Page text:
First of all, meeting with professionals involved in cutting-edge research issues showed me that ESR is not the only place to do research. Secondly, I found that these same people were often better able to set up projects and take action, whereas the precariousness of my work contracts did not allow me to imagine long-term projects. Finally, it appeared to me that many of my colleagues and some of my supervisors had strong links with the non-academic world that was nourishing their thinking. These considerations changed my perspective.

From then on, I was looking to meet as many people as possible who are between research and operational work in transportation and mobility field. I discovered the diversity of the jobs that exist and the backgrounds of my interlocutors, even though many of them ended up doing a PhD and taking a different path than ESR. What they all had in common was their interest in these issues that varied according to their jobs.


Are you a natural networking persona? If not, how did you get started?

I'm a sociable person, but I'm not familiar with this approach. Until now, networking belonged to another world for people who went to "business schools". I know it's a very simplistic way of presenting it. It didn't go smoothly, I didn't really know how to go about it, how to ask for meetings with people whose profession seemed interesting to me. I even took several meetings during which I could not really see where my place in the world of work could be to be a bit of a failure. And at the same time, since the field I was interested in was quite small, I discovered a new professional landscape which stimulated me and made me curious to discover it.


What can you advise PhDs to do to effectively develop their network, while taking pleasure in it, or to overcome their fears and doubts?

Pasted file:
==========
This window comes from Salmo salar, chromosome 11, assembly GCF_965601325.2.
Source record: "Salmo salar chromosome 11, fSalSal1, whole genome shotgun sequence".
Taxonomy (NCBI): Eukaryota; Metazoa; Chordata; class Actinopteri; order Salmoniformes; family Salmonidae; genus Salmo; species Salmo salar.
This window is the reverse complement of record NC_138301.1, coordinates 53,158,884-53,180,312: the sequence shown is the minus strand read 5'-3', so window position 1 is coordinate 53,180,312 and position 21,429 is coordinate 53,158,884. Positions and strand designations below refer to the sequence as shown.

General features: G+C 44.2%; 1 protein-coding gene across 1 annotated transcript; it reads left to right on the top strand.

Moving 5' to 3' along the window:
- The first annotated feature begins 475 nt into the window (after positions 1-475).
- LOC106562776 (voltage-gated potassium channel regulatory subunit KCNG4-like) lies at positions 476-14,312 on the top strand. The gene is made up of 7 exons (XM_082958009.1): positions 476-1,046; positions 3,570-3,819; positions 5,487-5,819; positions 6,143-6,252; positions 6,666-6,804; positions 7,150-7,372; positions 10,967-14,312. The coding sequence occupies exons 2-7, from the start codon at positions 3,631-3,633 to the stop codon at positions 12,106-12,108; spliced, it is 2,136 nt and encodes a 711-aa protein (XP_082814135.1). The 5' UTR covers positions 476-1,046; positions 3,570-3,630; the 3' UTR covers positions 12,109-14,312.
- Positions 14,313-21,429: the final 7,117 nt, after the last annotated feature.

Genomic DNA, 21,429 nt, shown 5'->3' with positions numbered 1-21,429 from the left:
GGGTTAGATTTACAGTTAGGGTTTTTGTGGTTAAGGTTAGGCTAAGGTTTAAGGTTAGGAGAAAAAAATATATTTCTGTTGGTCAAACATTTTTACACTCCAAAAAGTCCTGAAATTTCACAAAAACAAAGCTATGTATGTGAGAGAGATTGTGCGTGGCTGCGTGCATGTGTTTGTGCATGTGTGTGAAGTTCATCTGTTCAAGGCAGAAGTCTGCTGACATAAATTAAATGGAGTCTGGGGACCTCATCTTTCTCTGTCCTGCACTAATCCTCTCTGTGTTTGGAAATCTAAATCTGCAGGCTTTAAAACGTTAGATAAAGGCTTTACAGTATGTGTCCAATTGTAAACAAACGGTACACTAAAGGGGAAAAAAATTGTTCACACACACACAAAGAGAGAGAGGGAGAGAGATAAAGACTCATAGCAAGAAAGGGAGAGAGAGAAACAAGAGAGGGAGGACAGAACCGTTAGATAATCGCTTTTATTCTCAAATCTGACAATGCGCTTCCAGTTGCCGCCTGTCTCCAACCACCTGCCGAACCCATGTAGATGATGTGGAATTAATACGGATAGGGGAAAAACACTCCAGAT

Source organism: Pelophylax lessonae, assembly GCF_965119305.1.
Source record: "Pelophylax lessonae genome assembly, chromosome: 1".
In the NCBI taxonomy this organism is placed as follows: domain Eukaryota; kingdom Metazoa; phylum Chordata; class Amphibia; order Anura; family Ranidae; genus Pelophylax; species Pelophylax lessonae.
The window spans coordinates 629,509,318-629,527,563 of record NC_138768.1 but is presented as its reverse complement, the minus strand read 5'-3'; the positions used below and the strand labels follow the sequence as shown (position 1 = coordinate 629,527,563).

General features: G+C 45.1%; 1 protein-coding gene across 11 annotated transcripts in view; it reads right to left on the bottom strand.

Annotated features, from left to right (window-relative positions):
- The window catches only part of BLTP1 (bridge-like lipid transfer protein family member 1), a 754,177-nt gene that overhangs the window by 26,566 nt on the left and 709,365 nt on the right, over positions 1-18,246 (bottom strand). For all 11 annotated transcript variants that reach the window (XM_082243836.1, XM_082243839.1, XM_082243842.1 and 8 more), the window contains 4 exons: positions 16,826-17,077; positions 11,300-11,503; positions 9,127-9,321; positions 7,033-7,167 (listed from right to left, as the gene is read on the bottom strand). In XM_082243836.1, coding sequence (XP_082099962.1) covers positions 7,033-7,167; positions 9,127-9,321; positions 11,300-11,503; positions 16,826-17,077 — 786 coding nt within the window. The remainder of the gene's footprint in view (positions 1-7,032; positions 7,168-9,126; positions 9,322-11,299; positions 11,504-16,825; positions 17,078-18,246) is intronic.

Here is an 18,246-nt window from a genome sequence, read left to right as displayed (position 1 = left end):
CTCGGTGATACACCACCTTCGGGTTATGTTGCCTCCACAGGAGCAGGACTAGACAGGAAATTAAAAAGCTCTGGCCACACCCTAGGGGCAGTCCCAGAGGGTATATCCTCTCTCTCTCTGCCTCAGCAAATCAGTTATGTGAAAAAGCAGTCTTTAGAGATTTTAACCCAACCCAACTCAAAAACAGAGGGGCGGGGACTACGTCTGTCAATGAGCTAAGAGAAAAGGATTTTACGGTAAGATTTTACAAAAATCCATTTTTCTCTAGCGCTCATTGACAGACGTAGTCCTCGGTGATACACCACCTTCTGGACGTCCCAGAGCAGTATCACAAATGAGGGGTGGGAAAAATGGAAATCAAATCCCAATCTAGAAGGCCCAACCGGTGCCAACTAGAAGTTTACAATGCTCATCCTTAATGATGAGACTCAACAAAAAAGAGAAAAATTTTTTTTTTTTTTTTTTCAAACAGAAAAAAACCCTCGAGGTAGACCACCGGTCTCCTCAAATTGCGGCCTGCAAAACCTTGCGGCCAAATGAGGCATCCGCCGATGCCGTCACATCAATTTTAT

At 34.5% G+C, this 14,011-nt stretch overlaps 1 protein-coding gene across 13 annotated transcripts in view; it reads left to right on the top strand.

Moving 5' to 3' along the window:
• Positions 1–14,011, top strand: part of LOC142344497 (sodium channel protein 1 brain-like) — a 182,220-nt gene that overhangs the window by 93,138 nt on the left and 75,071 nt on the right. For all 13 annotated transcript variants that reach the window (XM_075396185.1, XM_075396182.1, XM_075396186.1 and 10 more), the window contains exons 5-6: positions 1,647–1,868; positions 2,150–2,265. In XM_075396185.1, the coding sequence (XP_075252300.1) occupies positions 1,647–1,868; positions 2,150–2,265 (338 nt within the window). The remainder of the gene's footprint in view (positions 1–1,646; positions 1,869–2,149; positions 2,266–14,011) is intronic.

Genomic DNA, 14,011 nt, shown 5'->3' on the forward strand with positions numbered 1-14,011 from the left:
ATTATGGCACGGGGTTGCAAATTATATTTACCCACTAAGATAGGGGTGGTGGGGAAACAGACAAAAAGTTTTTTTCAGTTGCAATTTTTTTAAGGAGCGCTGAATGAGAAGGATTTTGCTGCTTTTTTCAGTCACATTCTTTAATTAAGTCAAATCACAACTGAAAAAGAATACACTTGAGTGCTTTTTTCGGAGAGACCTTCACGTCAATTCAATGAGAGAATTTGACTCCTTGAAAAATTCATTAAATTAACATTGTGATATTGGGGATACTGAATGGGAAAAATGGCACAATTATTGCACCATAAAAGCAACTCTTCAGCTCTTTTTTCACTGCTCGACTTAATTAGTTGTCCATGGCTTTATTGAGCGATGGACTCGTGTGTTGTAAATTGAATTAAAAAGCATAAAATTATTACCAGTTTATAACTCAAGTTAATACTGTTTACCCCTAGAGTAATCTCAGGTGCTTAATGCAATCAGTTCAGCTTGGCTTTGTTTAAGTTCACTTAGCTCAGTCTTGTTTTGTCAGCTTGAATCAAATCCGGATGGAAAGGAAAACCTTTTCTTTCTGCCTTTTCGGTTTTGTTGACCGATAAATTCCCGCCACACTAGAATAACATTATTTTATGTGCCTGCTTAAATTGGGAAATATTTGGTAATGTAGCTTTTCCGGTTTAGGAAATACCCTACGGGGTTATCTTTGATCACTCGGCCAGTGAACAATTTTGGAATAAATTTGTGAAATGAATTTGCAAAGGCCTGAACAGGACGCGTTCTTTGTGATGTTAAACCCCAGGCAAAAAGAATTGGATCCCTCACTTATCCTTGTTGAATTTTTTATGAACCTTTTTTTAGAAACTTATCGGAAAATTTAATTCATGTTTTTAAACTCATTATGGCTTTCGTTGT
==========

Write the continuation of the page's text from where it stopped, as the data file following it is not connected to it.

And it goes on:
The ESR environment contributes to maintaining personal insecurity. We are often led to wonder if we really belong there, and if we are up to the task. After at least 8 years of higher education, this question is even obsolete, if not completely irrelevant. In building a network, the objective is above all to meet people who are interested or even passionate about your field, and with whom it will be stimulating to exchange. It's a bit like enrolling in a theater class or a sports activity where you meet people with whom you have common interests and therefore things to discuss.

If you had to give PhD 3 pieces of advice, what would you say?


  1. The PhD program is not an end in itself; it is a step in the construction of a professional project (whether clearly formulated yet or not), and an opportunity to build a fine vision of society and the contemporary world.

  2. A PhD is a job, the purpose of which is not to evaluate the intellectual capacities of an individual, but to provide an original and novel reflection that will be added to already existing knowledge.

  3. It can be beneficial to know why you want to do a PhD (for pleasure, by default, to pay bills, with the objective of participating in the functioning of society, etc.). We can all have different values and motivations, but when you know what drives you, you can also build a professional project that is separate from your PhD.